Lots to chew on at the Taiwan Food Fair

Lots to chew on at the Taiwan Food Fair

Whether you’re a discerning foodie, a shameless glutton, or someone in between these two extremes, if you love fine dining, Taiwan Culinary Arts Show (TCE) is sure to delight your taste buds.

Celebrating Taiwan’s diverse food scene, from fine dining to the simplest street food, TCE 2023 will include four areas: Food Taste, Culinary Exploration, Government Pavilion and Exotic Cuisine. The exhibition will be held at Taipei World Trade Center Hall 1 from August 4th to 7th. The site is just a stone’s throw away from the Taipei 101 World Trade Center Station on the Red Line of the Capital MRT system.

The official website of the exhibition is www.tcetva.tw (Chinese only). As of this writing, ticket prices for the 2023 event have yet to be confirmed, but it’s unlikely to be too different from last year’s TWD 200 per person.

Taiwanese cuisine in the 21st century is a brilliant reflection of the country’s multiethnic ways of uniting, learning from each other, and creating a modern, vibrant society. At the same time, the unique ways of eating the island’s Hakka, Aboriginal and Southeast Asian minorities are being cherished and celebrated like never before, offering international visitors a range of mouth-watering dining options.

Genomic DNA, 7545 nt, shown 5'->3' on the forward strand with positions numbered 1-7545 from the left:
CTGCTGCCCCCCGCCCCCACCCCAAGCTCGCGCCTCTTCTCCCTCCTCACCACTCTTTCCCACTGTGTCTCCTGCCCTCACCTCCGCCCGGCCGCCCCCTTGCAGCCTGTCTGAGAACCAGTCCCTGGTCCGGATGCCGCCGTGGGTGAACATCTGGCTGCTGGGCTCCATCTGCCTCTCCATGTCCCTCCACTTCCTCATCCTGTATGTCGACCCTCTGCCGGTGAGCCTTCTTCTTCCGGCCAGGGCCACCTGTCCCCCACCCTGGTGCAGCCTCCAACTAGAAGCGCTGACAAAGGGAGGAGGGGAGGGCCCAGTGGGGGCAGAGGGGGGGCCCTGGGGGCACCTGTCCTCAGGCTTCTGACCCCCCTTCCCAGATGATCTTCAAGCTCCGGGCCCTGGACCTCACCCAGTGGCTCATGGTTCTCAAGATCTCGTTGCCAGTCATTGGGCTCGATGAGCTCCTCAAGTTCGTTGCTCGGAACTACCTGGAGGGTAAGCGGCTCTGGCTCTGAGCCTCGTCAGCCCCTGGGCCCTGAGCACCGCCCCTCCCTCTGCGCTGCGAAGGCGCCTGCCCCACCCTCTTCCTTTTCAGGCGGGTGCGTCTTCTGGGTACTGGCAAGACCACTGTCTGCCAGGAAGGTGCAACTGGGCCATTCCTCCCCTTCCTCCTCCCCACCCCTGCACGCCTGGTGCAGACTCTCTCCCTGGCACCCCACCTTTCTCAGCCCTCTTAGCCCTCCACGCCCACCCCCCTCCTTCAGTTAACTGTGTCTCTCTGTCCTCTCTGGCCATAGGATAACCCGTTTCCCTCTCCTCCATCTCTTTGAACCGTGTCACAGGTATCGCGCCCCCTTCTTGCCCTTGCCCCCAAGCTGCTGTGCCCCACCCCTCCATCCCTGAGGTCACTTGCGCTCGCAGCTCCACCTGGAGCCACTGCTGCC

Sponsored by the Taiwan Tourism Bureau and coordinated by the Taiwan Tourism Association, TCE 2023 is an important part of an ongoing branding campaign aimed at showcasing the diversity of Taiwanese cuisine and enhancing its international image. Based on input from multiple central and local government units, TCE’s organizers have selected a wide range of participants, including award-winning chefs, who can present the sheer joy of Taiwanese cuisine.

Last year’s TCE included more than 60 cooking demonstrations, nearly 90 expert lectures and nearly 100 sessions for the public to try making famous dishes. For Taiwanese residents, the opportunity to obtain discount coupons is a major attraction.

Michelin, publisher of the world’s most famous restaurant guide, is further evidence of the growing international profile of Taiwanese cuisine. The first edition of the Michelin Guide to Taipei came out in 2018, and Taichung was added in 2020. Two years later, the coverage was expanded to the southern cities of Tainan and Kaohsiung.

According to Michelin’s recommendations to plan a personal food trip, there is no need to refer to the physical version of the Red Bible, because there are too many Chinese and English information on the company’s website (https://guide.michelin). com).

In addition to a brief introduction to each specialty restaurant, which includes helpful details such as whether credit cards are accepted and whether the dining area is air-conditioned, the site also offers mini-guidebooks such as “Recommended Food along the Kaohsiung MRT Line”, “Taipei Taichung’s Best Best Vegetarian Restaurant”, “Taipei Taichung Michelin Bikeway”. and “Taipei’s Best Sushi Restaurant”.